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MARC CHASE: Council president thumbs nose at struggling Gary by not paying taxes

Gary Common Council President Ronald Brewer

Gary Common Council President Ronald Brewer owes more than $40,000 in back taxes and penalties on four properties in the city, according to Lake County records.

Brewer, who holds an at-large council seat, owns a total of five parcels in Gary, according to county records.

In addition to his primary residence in the 2300 block of West 20th Place, Brewer is the listed owner of parcels at 2765-85 W. 11th Ave.; 2789 W. 11th Ave.; 2793 W. 11th Ave.; and 2080 Taft St.

While he is current on property taxes at his primary residence, Brewer owes thousands from the 2017 tax year on the four other properties he owns. The three parcels on 11th Avenue consist of a car wash, plus two vacant lots that sit immediately to the west of it. The Taft Street parcel contains a single-family home on the west side of the street.

At the end of 2018, Brewer’s tax balance on the 2765-85 W. 11th Ave. parcel was $6,045, according to county records. The year-end balance on the 2080 Taft St. parcel was $5,224.

The balances on the 2789 and 2793 W. 11th Ave. parcels were $14,791 and $16,049, respectively. No taxes have been paid on either parcel since 2004 under a different owner, according to the Lake County auditor’s office.

Not including taxes and penalties that will accrue this year, Brewer’s delinquent tax liability on the four properties is $42,109, according to county records.

Reached for comment on his property tax situation, Brewer said the three 11th Avenue parcels were supposed to have been sold at a county tax sale at least seven years ago, but they were never taken out of his name. The buyer, whose name Brewer could not recall, since has died, he said.

“It was never officially transferred to (the buyer’s) name because of a problem with the property description,” Brewer told The Times. “They never straightened it out.”

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Brewer claimed he only learned about the tax delinquencies in his name on Tuesday while conducting business at the Lake County assessor’s office. As for the parcel at 2080 Taft St., he said he is renovating the house there and will “absolutely” pay the taxes owed on it this year.

Under state law, county treasurers can take parcels that have unpaid taxes and special assessments from the prior year’s spring installment and sell them at a public auction. Each July, the Lake County treasurer's office certifies a list of delinquent properties and notifies the property owners of the county’s intent to sell their tax liens to the highest bidder.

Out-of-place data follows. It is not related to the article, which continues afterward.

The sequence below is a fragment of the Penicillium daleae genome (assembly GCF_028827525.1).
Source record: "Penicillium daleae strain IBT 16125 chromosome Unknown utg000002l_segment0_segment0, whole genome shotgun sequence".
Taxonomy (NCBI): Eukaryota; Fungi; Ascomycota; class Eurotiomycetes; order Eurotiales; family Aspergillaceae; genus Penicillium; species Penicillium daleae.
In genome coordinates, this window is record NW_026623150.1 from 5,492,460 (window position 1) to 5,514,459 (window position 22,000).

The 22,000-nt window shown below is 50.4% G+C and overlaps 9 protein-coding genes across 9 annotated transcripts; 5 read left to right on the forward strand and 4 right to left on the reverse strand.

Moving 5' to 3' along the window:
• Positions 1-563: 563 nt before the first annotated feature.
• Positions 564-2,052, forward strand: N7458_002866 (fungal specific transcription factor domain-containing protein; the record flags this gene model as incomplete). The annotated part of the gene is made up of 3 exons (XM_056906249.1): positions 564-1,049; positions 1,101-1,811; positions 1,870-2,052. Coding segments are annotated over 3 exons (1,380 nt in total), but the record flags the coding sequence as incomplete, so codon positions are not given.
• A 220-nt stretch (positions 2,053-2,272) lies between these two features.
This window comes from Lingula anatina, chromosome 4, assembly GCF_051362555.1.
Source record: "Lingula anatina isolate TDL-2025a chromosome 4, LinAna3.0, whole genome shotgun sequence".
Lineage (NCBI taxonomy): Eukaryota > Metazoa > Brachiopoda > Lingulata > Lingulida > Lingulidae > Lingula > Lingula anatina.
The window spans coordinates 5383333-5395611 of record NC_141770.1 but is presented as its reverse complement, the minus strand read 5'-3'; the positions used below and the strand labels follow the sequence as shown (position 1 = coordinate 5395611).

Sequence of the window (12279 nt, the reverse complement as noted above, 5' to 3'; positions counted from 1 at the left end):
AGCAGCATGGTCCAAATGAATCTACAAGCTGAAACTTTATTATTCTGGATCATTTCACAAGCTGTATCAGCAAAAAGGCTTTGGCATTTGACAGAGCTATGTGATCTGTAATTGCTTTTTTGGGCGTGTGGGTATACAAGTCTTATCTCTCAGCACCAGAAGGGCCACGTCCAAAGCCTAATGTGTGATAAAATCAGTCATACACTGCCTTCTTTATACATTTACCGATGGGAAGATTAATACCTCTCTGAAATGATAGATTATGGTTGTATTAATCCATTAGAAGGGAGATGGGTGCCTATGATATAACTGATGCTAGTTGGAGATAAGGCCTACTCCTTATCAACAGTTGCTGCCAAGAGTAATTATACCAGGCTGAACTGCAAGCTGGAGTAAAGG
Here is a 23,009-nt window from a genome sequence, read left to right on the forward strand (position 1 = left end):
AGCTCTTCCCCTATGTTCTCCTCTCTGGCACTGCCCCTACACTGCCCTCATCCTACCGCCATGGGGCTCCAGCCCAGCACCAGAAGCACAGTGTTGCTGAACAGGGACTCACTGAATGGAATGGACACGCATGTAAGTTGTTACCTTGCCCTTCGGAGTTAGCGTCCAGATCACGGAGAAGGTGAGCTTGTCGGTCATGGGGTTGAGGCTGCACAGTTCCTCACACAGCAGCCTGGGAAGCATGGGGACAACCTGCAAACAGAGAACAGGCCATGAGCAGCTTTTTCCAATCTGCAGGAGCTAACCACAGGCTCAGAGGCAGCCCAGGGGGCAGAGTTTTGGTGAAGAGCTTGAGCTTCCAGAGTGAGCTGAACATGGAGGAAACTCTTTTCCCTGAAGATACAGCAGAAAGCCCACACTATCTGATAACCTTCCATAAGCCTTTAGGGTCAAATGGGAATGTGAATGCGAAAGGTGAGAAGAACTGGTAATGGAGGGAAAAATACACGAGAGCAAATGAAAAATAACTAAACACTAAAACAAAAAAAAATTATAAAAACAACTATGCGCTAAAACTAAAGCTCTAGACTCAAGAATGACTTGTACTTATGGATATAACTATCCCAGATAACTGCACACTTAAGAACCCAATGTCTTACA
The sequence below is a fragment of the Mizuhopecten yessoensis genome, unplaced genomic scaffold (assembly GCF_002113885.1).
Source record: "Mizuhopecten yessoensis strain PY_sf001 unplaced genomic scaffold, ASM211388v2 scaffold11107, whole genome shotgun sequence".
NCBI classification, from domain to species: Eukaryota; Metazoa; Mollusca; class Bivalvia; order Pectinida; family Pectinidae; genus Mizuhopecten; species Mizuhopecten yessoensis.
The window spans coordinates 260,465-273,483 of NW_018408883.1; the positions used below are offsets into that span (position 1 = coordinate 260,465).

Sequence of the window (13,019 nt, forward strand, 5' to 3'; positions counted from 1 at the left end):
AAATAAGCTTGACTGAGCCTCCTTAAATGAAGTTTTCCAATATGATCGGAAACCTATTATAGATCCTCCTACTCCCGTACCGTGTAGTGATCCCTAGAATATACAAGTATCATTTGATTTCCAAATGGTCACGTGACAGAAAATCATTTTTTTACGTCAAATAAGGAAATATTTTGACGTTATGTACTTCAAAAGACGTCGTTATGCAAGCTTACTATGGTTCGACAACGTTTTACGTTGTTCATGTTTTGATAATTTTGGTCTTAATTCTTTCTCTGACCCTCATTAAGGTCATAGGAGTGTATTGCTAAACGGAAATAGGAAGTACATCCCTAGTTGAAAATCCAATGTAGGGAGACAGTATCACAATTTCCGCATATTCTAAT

A property owner can remove his parcel from the tax sale list by paying the taxes and penalties owed on the prior spring installment or reaching a “mutually satisfactory arrangement” with the treasurer for the payment of back taxes.

That appears to be the case with Brewer’s parcel at 2765-85 W. 11th Ave. The property was on the auction list at the 2018 treasurer’s tax sale, but the owner paid enough to have it removed before the sale, according to the auditor’s office.

In Lake County, delinquent parcels are first auctioned at the treasurer’s tax sale in September, when buyers must bid the minimum to cover all back taxes and penalties. Properties that don’t sell are passed off to a commissioners’ sale the next year and auctioned at reduced prices.

Brewer’s parcels at 2789 and 2793 W 11th Ave. — both vacant lots — were on the auction list for the treasurer’s tax sale in 2018, according to the county auditor. Neither property sold at that auction, so the parcels will be transferred to a commissioner’s sale later this year.

The parcel at 2080 Taft St. was not delinquent in 2018, meaning it was not eligible for the treasurer’s tax sale that year. It will be eligible for this fall’s tax sale unless Brewer pays some or all of the back taxes, the auditor’s office said.

Brewer is one of 15 Democratic candidates running for Gary’s three at-large seats in the May 7 primary. Since there is no Republican opposition in the at-large contest this year, the top three vote-getters in the Democratic primary almost certainly will win seats on the Common Council.

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